Schistosomiasis pathogens are found in fresh water nationwide, so swimming and wading in inland waters should be avoided. Well-maintained swimming pools with chlorinated water are safe. Filariasis caused by insects also occurs nationwide. Travelers reduce the risk of transmission if they use an effective insect repellent. Typhus also occurs nationwide. The fever is caused by clothes lice. To protect yourself, you should practice regular body and clothing hygiene. Vaccination should only be considered in rare cases. Hepatitis A is widespread, hepatitis B is highly endemic. Vaccination against hepatitis A is recommended for long-term stays and for children and young people also against hepatitis B.HIV/AIDS is a big problem in the country and a big danger for everyone who takes the risk of infection: sexual contacts, unclean syringes or cannulas and blood transfusions can pose a life-threatening risk. Leishmaniasis, transmitted by butterfly gnats, occurs sporadically in the north. Protection is offered by skin-covering clothes and insect repellents. Epidemic outbreaks of meningococcal meningitis can occur, particularly during the dry season (December to May) in savannah areas. To protect yourself, get vaccinated and avoid large crowds. There is a nationwide risk of contracting mosquito-borne sleeping sickness. Careful mosquito protection measures are recommended. rabies occurs. Carriers include dogs, cats, forest animals and bats. Vaccination is recommended for backpackers, children, occupational risk groups and for longer stays. In the event of a bite, seek medical attention as soon as possible. Tick bite fever occurs nationwide.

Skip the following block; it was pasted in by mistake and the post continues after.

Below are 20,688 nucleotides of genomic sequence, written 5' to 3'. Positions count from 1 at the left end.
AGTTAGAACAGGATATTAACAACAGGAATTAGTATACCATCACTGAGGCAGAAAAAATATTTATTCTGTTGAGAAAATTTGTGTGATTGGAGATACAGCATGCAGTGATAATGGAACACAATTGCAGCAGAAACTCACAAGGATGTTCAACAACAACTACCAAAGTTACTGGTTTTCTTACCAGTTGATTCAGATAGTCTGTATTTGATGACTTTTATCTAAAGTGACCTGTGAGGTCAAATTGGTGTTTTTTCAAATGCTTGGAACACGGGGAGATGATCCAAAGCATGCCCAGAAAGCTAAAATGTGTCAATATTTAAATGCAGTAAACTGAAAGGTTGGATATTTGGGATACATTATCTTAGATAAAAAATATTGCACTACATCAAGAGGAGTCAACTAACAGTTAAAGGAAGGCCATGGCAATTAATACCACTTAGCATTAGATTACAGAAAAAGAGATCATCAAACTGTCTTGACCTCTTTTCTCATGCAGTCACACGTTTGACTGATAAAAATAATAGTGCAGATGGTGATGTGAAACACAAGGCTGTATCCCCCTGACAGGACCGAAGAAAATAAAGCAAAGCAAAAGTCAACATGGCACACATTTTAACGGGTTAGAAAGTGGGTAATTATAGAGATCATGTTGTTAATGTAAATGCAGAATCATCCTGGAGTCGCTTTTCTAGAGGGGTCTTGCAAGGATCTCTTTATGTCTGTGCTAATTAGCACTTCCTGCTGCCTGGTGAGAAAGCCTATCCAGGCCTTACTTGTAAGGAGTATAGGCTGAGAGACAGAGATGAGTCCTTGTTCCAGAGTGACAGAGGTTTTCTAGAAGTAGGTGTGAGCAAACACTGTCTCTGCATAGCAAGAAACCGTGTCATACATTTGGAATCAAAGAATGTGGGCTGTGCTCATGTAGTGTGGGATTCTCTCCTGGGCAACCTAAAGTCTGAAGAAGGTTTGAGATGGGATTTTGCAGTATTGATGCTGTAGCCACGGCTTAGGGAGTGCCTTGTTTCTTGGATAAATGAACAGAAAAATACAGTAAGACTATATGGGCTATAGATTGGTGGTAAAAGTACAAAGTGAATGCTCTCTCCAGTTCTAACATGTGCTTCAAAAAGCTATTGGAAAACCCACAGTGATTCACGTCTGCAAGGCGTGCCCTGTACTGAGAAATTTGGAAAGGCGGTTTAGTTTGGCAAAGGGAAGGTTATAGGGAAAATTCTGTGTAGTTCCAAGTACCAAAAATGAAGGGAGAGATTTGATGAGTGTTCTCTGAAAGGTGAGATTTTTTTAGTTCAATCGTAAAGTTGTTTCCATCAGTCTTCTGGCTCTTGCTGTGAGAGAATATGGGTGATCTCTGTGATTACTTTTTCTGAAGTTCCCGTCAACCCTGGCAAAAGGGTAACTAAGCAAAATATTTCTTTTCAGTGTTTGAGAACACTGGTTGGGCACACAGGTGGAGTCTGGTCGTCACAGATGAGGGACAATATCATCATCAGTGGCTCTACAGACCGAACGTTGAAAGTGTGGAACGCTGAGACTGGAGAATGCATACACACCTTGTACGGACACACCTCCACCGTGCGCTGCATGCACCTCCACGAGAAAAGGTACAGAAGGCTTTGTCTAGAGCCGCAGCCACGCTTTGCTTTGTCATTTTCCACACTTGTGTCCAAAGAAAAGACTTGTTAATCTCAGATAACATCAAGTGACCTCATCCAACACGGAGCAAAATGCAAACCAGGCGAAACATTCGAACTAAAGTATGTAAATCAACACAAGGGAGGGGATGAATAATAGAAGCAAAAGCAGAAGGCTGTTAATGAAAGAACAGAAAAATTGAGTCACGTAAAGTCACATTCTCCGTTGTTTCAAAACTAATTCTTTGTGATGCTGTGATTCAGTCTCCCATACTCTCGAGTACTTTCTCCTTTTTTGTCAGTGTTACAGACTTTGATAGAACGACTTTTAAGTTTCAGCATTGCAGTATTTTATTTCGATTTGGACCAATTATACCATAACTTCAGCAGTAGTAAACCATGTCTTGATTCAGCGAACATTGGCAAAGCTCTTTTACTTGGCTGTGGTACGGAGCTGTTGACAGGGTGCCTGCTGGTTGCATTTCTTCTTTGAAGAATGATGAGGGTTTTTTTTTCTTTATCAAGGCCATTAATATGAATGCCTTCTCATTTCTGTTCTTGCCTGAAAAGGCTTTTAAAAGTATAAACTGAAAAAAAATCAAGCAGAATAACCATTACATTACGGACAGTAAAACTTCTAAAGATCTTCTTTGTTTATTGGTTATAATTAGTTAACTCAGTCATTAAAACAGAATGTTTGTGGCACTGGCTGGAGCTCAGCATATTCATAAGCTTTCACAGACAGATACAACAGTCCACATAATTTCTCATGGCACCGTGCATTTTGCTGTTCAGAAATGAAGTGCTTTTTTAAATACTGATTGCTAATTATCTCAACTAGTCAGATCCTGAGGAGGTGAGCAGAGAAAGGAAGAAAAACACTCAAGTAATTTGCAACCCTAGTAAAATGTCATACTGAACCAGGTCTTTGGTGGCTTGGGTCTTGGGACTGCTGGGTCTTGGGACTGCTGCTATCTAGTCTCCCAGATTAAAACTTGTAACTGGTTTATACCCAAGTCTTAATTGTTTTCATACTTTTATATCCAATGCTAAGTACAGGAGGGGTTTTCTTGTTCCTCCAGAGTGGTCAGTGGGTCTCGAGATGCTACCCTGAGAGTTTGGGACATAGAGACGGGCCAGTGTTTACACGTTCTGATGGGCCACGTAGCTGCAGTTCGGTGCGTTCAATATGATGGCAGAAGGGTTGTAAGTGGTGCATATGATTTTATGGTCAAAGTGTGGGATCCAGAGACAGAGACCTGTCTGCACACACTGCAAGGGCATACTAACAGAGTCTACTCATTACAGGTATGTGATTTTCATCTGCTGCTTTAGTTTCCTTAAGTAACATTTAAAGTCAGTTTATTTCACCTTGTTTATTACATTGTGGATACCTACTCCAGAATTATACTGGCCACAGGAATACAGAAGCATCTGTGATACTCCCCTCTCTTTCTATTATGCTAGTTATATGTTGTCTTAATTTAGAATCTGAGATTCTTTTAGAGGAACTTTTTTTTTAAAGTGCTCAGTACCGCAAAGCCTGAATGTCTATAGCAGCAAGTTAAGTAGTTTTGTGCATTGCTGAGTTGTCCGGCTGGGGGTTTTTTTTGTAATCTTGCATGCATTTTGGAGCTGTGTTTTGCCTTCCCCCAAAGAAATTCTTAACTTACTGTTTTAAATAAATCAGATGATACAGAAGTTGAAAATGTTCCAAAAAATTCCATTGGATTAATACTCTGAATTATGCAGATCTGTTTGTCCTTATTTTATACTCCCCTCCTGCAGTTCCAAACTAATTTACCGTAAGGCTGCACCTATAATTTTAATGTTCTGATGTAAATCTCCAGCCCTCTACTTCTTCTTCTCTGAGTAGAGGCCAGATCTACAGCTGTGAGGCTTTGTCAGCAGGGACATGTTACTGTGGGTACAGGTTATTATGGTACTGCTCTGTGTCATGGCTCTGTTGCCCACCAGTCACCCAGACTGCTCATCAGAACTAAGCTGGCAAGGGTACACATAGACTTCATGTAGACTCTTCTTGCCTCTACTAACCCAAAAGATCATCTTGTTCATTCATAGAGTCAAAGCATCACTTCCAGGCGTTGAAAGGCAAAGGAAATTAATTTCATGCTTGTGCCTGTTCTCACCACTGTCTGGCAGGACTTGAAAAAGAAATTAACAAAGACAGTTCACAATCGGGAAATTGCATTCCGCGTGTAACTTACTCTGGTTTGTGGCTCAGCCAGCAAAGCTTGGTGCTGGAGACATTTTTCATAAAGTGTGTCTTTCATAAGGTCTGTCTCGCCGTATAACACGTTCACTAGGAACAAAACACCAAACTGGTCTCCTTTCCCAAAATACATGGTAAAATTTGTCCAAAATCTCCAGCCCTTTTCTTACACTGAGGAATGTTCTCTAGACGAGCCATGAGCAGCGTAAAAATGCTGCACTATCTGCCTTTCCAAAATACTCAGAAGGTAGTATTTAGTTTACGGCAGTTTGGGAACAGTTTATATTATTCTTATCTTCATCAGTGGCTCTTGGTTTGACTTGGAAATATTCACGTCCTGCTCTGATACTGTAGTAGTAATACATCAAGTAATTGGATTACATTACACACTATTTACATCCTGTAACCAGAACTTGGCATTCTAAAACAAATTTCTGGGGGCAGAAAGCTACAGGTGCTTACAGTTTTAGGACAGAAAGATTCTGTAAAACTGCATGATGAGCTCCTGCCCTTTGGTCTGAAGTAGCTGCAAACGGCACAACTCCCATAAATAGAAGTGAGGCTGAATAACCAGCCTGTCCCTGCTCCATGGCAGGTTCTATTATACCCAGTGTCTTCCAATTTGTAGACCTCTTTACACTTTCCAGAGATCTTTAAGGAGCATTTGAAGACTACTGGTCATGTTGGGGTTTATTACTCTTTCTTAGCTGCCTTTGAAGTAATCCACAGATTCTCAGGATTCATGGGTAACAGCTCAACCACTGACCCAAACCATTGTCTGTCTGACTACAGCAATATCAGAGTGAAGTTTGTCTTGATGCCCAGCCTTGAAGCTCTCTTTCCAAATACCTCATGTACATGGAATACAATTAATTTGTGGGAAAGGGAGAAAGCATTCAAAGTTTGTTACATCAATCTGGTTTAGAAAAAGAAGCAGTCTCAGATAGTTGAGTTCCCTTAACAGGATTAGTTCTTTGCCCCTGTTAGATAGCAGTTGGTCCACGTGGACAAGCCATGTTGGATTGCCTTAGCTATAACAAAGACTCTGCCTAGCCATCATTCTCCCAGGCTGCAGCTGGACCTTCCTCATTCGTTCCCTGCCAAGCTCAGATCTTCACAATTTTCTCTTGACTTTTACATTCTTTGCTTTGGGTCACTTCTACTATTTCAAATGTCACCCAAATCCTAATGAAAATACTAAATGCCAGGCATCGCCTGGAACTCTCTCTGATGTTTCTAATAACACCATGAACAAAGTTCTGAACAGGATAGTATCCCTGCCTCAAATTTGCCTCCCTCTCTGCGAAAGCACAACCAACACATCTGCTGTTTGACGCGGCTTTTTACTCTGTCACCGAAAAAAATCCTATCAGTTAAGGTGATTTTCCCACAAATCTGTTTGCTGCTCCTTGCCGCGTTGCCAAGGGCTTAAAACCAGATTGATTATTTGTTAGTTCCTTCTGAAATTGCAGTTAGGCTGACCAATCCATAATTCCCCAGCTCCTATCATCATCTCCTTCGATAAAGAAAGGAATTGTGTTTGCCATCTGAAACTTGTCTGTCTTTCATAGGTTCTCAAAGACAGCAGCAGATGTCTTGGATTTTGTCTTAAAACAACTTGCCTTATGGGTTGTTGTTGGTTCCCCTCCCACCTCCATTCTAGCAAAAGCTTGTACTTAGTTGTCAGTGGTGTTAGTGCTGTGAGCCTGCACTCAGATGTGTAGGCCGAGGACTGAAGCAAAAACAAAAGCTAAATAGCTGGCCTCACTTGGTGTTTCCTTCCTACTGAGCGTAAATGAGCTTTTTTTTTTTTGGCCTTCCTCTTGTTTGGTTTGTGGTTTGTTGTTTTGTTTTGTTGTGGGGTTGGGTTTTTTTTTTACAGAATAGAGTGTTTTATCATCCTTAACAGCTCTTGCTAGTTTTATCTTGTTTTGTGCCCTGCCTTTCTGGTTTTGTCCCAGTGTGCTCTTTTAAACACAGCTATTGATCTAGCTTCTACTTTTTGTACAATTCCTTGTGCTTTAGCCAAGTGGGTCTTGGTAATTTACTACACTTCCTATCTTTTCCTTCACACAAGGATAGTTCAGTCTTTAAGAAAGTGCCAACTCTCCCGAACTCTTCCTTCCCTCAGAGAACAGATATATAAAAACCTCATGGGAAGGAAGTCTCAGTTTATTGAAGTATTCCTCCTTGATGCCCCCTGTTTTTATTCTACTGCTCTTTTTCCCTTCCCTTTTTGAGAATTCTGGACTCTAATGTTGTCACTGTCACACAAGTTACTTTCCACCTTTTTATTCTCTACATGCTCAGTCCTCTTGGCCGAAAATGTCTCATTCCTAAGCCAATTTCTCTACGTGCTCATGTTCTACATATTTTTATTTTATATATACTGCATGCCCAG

In Cameroon, the avian influenza virus (H5/H5N1) was first confirmed in birds by the World Animal Organization (OIE) on March 12, 2006. Travelers should therefore stay away from poultry and avoid any contact with live and dead animals. The consumption of raw poultry dishes and eggs should be avoided. Well-cooked poultry dishes and eggs can be enjoyed without hesitation. Thorough cleaning of the hands with soap and water or alcohol-based hand disinfectant solutions is generally recommended as a precautionary measure.
A health certificate in French is required for long-term stays.